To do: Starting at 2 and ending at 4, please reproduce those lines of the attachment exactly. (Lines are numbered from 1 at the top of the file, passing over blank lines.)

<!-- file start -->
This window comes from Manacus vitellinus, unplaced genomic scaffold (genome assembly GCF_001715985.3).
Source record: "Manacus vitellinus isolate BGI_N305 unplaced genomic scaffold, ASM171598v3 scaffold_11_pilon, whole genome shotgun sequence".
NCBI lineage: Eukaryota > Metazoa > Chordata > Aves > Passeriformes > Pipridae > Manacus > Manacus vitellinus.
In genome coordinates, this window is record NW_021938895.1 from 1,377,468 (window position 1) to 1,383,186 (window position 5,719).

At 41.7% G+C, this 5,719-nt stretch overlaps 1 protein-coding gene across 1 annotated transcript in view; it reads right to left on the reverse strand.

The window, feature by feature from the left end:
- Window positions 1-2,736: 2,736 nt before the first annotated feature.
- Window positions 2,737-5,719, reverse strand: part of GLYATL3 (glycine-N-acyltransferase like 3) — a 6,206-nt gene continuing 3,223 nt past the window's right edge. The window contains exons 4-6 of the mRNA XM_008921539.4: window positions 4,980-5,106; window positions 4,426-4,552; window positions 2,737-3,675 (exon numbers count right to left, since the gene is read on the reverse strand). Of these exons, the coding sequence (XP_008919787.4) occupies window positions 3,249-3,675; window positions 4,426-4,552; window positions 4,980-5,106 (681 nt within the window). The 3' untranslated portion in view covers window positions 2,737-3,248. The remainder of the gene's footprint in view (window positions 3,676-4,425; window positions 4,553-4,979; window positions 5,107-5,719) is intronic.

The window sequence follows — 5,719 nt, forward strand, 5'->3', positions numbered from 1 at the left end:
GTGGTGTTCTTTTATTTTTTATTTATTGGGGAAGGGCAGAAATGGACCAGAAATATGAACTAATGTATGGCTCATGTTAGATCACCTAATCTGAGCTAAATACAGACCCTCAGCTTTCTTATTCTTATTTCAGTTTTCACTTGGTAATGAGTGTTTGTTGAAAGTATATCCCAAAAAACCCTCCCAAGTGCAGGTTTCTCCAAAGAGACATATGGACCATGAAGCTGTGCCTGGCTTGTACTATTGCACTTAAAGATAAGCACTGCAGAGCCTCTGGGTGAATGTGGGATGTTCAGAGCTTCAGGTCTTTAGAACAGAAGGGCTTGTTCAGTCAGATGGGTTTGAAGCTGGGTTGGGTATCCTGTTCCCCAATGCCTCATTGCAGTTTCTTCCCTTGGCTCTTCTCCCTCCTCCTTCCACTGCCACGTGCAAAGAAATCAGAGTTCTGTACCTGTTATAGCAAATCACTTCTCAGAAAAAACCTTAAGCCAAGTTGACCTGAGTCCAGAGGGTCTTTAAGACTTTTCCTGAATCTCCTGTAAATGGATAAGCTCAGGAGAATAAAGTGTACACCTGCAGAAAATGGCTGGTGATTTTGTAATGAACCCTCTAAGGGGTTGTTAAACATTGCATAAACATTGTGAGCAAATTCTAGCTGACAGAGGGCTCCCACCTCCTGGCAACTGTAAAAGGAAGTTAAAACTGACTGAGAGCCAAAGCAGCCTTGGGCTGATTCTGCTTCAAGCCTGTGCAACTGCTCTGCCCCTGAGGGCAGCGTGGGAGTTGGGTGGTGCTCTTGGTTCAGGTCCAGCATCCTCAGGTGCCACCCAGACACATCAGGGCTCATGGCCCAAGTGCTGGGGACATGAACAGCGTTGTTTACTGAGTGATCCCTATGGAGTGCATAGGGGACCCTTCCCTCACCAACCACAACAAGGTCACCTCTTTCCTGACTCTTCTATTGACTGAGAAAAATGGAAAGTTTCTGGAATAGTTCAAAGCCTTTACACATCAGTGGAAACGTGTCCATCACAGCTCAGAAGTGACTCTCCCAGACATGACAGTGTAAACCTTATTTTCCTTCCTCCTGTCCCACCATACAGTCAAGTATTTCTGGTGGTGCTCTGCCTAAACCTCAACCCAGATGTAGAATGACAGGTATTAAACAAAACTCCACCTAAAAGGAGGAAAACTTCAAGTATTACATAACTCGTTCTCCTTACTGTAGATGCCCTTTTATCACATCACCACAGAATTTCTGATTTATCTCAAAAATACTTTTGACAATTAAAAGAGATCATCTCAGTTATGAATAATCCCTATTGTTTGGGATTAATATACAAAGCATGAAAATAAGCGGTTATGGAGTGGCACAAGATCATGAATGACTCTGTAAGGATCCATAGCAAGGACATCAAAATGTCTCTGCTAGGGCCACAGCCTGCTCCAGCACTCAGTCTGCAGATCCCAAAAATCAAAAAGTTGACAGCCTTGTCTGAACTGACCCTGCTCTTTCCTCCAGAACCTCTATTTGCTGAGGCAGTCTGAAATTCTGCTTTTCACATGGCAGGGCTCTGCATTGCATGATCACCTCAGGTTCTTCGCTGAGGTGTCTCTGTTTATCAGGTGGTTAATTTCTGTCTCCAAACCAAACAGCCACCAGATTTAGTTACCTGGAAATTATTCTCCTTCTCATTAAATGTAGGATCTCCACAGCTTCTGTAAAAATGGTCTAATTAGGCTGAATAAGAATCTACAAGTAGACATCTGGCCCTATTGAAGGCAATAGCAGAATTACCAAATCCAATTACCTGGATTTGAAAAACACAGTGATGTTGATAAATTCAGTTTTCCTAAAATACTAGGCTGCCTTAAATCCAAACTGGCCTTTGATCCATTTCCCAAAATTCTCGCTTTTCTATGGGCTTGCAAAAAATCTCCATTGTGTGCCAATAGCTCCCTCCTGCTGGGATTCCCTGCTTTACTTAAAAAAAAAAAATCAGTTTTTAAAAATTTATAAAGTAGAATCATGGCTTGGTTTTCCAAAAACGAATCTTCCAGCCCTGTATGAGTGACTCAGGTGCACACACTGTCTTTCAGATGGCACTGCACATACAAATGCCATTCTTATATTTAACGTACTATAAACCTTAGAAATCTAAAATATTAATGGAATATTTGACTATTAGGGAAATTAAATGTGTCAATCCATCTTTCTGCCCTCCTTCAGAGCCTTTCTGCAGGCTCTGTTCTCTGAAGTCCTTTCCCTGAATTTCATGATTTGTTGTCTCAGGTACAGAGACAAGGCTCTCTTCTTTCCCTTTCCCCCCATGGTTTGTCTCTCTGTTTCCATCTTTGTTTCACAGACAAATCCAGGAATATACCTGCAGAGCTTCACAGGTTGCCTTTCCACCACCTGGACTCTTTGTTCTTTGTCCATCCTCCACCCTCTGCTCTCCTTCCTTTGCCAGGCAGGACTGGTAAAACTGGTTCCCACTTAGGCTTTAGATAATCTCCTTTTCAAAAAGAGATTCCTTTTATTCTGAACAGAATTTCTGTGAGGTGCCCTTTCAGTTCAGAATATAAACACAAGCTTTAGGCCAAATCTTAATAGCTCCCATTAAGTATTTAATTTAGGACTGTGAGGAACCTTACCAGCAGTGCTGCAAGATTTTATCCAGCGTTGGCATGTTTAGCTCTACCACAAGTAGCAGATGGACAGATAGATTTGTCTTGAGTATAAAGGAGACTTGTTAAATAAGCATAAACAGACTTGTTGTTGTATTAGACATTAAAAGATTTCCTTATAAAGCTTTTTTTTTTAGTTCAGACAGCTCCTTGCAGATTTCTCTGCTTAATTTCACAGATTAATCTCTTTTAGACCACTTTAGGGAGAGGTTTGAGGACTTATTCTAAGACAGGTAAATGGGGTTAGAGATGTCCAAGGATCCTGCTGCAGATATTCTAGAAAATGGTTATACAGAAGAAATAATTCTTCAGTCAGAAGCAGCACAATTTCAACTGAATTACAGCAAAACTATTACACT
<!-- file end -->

Source record: "Manacus vitellinus isolate BGI_N305 unplaced genomic scaffold, ASM171598v3 scaffold_11_pilon, whole genome shotgun sequence".
NCBI lineage: Eukaryota > Metazoa > Chordata > Aves > Passeriformes > Pipridae > Manacus > Manacus vitellinus.
In genome coordinates, this window is record NW_021938895.1 from 1,377,468 (window position 1) to 1,383,186 (window position 5,719).